“She looked at him and marveled silently at the utter stupidity of men. … She supposed the fault was common to the sex. It was amusing in a way. People were always talking about how brilliant they were—there wasn’t a surgeon in the state more highly esteemed than Richard Long, nor a manufacturer any better known than Andrew Hamilton. But in matters which were far more important than surgery or underwear these great men were certainly half-witted.”

“The Boston paper was restrained and brief, as befitted a Boston paper …”

“You look like a million dollars in government bonds, that is to say, expensive, hard to acquire, extremely valuable but not exhibiting much interest.”

Faith Baldwin has done it again with this crackerjack novel. Maybe not quite as good as District Nurse, its sister, Private Duty is nonetheless unceasingly funny with well-drawn characters, sparkling writing, and a modern sensibility that far outweighs that of some vintage nurse romance novels written decades later. I begin to greatly regret that Faith Baldwin only wrote one or two other books that might fall into this category (He Married a Doctor, and possibly The Lonely Doctor), and I may well dub her the Jane Austen of the vintage nurse romance novel.

Carolyn Cutler has just graduated from nursing school and has moved in with her best friend from nursing school, Sally Austin. Sally is a spunky gal with a penchant for saying things like, “Run along to the boy friend and if he starts beating you up or anything, scream. I still pack a wallop.” They have a third roommate, Marie, who is hopelessly in love with a married doctor who does not know she is alive, so she has dedicated her life to working in his shadow just to be near him. The women all do private duty, which means they are hired to care for private patients either at the patient’s home or in the hospital, on 12- or 24-hour shifts. Sometimes they have work, sometimes not.

When they don’t, they go out. When the book opens, Carolyn is engaged to Dr. Bob Livingston, but we quickly see this isn’t going to work out. He wants to put off marriage until he is well-established as a (what else?) surgeon: “ ‘Wait for me, Caro, I promise you I’ll be able to give you everything you deserve in a few years.’ She wondered, lying there, if really she wanted to be given everything. … It seemed so flat, somehow, the waiting. No sharing. No excitement of struggle and work and helping in an office. … ‘When we’re married I’ll keep you out of my office, away from the whole sorry business.’ … Did she want that? Of course, she wanted it. But she didn’t want to wait for it alone. She wanted to wait for it with him.”

Cue Bill Hamilton. (It was a minor difficulty for me keeping Bob Livingston and Bill Hamilton straight in my mind; I wish their names had been a little less two of a kind.) She meets him in stereotypical fashion, by literally running into him, but at least it was uniquely described: “On the way out she collided violently with a tall young man who was barging joyfully through the revolving door. For a brief moment she saw a hundred doors all whirling the wrong way and a thousand stars which have never been charted by astronomers.” Bill’s father owns an underwear manufacturing business, and Bill is intent on “modernizing” the factory, much to the dismay of his father, who is concerned that Bill is a “Red.” Bill isn’t serious about much, and has already had to settle two breach of contact suits with women he had proposed to and then later run away from. After Carolyn nurses him back from a ruptured appendix, he falls for her and proposes marriage: “With me, I could promise you continuous excitement, fights, laughs, never a dull moment.” (The book earns points for acknowledging that marriage will contain the occasional spat, a big departure from the ordinary vintage nurse romance novel.) She realizes he isn’t serious, and so puts him off, though she continues to date him when he’s in town and not busy with his socialist agenda.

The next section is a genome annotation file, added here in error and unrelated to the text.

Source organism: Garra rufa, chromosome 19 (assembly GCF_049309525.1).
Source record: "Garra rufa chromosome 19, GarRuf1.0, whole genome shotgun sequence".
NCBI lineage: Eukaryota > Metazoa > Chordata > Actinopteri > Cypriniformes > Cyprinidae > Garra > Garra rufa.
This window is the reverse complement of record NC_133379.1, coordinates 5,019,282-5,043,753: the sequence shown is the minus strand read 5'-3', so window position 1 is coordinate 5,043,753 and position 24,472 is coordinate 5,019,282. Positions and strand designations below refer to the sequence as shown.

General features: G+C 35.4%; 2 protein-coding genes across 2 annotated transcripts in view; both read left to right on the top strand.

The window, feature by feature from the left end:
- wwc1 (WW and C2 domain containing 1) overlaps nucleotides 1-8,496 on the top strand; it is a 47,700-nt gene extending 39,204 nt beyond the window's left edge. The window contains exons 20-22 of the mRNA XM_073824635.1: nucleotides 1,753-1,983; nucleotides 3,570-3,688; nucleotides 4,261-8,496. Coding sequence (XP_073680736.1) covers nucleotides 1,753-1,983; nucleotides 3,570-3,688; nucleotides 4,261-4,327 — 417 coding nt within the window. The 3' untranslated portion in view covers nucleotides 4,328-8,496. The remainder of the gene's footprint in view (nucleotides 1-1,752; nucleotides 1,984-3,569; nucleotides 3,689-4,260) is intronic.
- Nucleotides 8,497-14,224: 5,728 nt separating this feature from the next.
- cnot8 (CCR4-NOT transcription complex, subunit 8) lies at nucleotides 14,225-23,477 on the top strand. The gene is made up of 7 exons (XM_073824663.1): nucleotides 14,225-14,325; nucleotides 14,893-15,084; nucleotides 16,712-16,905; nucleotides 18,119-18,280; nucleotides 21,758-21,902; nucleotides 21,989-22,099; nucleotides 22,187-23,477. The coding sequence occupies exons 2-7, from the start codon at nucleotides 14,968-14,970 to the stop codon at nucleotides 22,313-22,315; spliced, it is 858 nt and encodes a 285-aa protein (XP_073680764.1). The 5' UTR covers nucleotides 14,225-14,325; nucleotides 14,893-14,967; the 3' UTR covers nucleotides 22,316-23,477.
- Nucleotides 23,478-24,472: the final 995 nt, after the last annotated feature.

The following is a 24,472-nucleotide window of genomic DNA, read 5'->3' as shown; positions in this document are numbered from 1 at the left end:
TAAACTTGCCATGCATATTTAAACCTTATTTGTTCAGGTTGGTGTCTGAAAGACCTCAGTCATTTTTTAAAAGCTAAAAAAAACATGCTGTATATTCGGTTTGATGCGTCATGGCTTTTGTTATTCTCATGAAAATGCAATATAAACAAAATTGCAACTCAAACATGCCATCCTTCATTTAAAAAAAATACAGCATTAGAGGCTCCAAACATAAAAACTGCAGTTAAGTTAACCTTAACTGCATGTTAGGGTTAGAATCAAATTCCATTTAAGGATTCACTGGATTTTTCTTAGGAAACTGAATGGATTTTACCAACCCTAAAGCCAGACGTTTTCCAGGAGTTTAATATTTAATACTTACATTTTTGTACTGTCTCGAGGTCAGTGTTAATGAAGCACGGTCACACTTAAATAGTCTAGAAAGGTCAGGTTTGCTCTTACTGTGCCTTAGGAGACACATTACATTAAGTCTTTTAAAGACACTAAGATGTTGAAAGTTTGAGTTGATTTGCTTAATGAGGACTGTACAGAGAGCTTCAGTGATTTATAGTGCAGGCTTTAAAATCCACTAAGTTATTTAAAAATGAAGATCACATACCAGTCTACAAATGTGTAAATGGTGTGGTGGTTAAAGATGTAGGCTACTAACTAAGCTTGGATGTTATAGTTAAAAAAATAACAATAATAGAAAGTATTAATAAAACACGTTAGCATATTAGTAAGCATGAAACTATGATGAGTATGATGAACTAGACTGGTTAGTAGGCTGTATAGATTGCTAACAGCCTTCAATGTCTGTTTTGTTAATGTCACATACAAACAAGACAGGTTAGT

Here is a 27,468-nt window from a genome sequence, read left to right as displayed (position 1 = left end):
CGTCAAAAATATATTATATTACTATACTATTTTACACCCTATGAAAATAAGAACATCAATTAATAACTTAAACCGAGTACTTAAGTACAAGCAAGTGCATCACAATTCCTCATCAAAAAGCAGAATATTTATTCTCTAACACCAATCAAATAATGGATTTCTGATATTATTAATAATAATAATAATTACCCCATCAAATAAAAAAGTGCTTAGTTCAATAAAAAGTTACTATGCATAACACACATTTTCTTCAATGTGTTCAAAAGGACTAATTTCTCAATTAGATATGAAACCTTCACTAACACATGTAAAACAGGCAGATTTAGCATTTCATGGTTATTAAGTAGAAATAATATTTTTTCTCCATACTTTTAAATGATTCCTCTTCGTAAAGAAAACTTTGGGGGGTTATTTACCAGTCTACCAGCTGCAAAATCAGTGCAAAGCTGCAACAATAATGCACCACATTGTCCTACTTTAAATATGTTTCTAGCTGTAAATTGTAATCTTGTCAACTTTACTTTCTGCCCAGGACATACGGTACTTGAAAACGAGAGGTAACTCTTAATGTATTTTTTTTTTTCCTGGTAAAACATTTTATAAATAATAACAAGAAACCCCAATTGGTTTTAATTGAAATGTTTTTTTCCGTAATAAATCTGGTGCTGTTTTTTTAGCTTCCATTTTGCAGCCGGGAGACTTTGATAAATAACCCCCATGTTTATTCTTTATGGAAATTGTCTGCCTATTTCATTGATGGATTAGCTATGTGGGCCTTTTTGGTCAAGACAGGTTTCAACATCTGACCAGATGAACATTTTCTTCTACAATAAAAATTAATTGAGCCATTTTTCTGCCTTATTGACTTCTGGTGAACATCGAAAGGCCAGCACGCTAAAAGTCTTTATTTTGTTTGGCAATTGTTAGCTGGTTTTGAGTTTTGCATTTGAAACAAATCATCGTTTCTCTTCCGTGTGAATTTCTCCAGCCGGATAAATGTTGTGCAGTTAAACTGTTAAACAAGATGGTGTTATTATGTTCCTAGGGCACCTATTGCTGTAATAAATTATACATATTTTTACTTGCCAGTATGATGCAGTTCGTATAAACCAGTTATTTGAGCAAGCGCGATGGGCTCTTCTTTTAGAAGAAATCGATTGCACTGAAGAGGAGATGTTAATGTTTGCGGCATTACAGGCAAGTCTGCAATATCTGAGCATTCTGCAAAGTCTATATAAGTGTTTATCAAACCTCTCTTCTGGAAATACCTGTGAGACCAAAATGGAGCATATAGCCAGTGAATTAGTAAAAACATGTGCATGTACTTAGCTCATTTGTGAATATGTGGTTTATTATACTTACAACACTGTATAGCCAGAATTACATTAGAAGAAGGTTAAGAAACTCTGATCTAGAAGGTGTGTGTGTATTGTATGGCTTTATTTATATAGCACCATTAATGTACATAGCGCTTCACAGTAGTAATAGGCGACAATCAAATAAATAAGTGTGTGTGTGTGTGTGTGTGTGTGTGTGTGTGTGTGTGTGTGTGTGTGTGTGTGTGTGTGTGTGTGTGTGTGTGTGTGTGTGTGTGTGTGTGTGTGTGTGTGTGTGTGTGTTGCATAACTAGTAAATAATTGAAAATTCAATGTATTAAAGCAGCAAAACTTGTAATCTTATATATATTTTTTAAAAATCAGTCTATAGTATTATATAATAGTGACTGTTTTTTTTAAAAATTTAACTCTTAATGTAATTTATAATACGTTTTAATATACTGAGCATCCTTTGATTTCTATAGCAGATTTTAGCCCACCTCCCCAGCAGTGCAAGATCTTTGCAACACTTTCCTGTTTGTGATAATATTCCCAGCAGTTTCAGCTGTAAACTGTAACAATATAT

But Carolyn and Sally’s boyfriends take a back seat to their work and their lives together. It’s a homey world, of ugly but comfortable bathrobes, where washing your hair is a major event, where the girls’ next meeting, if their schedules don’t coincide, seems more important to them than when they will see their beaux. It isn’t until Marie moves to Boston and Sally goes home to nurse her mother, who has broken her hip, that Carolyn’s love life takes a more prominent role in the story—but even then, it’s still second fiddle to the Williams family, whom she has moved in with after months of nursing the mother, who dies of cancer.

Carolyn is an independent woman. She can take care of herself, and everyone else. She smokes an occasional cigarette, and she drives Bill’s car when they go out together. She is extremely competent at her work—“as a nurse she was near perfection,” the chief surgeon thinks of her—and she doesn’t take kindly to being patronized. “I can’t tell you how it irritates me to have this pretty nurse business flung in my face … it’s a sort of—subtitle. Nurse. Pretty. It goes with pretty stenographer. It gives me … a vast pain in the neck,” she tells Bill. She is a pleasure to watch.

The book’s plot doesn’t really have a lot of places to go, and her situation with the Williams family seems a little gratuitous, created to push Carolyn to her eventual and inevitable marriage. The climactic scene, at a meeting of striking workers that turns violent, is especially forced, and it’s so rushed that it’s not possible to effortlessly follow the action as we have up to now. But the book is so well-written that it’s a joy to follow the characters even into these contrived situations. I greatly look forward to reading Faith Baldwin’s He Married a Doctor—while at the same time dreading it, as I realize that after that’s done, there will be no more Faith Baldwin books to look forward to.

One paperback edition sports
a cover illustration by 
Sam Bates